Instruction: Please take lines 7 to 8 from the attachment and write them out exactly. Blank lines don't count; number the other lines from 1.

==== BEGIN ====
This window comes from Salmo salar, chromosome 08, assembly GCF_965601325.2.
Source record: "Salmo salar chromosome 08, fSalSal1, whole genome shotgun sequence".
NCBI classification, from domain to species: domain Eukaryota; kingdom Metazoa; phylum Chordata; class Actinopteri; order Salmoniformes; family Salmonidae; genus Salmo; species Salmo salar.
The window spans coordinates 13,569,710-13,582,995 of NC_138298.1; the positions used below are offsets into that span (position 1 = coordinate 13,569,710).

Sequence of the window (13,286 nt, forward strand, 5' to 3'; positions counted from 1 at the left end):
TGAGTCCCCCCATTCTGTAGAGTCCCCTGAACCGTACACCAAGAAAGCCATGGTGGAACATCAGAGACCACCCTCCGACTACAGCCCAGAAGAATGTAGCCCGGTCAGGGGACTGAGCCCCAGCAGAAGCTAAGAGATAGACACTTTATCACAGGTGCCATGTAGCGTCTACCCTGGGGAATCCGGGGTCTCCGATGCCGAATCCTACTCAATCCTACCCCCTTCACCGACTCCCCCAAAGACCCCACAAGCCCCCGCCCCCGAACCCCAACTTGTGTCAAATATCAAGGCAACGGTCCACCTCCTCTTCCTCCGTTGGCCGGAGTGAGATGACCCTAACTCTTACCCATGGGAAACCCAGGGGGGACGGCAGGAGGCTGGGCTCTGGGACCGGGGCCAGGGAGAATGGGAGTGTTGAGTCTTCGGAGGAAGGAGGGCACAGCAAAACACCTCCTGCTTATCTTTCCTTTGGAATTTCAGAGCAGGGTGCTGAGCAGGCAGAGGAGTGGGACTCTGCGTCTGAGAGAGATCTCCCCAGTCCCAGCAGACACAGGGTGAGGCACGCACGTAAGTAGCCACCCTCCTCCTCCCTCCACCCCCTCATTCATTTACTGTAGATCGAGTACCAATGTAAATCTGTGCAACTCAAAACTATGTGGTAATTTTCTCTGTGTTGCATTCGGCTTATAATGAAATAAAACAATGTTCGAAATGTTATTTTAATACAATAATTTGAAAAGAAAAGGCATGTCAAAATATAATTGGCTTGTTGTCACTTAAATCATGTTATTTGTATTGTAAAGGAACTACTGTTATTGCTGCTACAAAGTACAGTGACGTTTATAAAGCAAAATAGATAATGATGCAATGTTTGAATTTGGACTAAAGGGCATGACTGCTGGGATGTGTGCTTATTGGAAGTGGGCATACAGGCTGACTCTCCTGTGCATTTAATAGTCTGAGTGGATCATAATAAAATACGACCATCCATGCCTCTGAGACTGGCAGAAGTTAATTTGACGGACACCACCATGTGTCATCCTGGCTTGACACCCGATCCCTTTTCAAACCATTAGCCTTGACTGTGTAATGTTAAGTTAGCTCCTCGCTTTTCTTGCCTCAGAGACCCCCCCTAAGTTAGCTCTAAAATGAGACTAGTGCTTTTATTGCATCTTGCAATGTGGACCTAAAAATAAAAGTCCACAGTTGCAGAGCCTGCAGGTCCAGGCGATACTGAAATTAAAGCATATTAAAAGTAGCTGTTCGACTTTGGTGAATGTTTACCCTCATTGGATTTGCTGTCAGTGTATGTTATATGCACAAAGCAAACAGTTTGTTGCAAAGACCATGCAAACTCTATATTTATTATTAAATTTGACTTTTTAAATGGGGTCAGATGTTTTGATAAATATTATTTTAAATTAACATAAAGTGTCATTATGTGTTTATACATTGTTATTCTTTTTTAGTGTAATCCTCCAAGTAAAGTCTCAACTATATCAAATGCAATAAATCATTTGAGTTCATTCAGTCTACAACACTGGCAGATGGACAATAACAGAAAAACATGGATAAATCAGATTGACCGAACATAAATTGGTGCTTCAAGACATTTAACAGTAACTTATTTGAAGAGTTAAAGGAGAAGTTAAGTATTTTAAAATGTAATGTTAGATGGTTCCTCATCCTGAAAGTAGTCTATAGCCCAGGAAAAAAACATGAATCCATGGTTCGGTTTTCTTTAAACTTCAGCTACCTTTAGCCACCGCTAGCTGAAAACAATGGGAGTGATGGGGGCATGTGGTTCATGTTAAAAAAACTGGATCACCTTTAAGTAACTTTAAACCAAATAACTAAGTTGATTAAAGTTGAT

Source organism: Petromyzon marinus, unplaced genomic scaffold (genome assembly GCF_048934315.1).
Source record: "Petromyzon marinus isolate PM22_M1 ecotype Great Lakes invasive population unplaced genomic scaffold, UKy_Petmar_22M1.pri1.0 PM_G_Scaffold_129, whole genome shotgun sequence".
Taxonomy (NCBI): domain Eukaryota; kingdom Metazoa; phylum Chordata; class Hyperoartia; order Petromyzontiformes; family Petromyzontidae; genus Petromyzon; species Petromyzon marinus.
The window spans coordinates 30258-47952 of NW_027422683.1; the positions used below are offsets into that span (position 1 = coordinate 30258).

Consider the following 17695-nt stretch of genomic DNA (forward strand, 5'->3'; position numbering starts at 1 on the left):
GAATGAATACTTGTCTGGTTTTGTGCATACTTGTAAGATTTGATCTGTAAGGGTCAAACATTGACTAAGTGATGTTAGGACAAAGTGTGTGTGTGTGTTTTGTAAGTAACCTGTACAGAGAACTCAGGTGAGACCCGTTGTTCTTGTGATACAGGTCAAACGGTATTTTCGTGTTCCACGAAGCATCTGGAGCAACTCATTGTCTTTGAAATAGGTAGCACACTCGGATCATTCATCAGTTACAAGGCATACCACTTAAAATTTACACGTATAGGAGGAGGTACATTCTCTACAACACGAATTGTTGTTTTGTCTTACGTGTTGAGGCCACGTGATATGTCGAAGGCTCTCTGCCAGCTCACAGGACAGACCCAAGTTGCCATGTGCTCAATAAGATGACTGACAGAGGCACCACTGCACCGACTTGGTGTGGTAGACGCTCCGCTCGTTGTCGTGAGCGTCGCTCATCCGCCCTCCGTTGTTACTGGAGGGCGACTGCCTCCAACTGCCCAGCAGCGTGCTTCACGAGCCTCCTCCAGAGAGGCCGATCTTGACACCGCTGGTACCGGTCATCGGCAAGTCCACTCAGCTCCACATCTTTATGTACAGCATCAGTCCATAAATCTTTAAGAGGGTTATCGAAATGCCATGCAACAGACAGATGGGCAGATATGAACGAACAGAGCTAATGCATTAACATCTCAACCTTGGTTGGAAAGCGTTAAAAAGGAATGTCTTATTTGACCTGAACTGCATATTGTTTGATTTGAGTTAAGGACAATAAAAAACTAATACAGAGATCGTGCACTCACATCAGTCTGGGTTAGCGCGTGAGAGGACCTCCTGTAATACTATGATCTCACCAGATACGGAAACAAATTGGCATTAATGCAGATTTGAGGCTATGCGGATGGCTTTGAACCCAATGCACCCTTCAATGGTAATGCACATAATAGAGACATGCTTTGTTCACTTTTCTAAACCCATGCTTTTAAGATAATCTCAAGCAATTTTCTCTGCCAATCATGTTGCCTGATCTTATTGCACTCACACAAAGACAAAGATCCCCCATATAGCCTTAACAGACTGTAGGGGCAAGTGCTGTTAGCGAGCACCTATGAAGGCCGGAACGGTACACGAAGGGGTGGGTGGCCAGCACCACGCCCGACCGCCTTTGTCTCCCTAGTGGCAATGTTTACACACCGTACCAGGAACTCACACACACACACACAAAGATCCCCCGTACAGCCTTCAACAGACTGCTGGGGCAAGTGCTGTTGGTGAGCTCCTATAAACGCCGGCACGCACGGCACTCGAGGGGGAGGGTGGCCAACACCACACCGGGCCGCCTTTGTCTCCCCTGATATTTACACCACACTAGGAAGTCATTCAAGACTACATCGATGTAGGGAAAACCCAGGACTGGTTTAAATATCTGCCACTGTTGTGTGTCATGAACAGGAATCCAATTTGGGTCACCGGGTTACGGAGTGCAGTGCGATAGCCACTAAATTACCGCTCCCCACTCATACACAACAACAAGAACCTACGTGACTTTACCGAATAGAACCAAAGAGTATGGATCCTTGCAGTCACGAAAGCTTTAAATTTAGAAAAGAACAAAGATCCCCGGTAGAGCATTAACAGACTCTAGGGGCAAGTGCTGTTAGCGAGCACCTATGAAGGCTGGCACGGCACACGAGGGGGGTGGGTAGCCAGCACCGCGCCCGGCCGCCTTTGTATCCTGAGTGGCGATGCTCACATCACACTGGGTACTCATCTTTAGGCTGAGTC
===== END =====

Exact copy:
Source organism: Petromyzon marinus, unplaced genomic scaffold (genome assembly GCF_048934315.1).
Source record: "Petromyzon marinus isolate PM22_M1 ecotype Great Lakes invasive population unplaced genomic scaffold, UKy_Petmar_22M1.pri1.0 PM_G_Scaffold_129, whole genome shotgun sequence".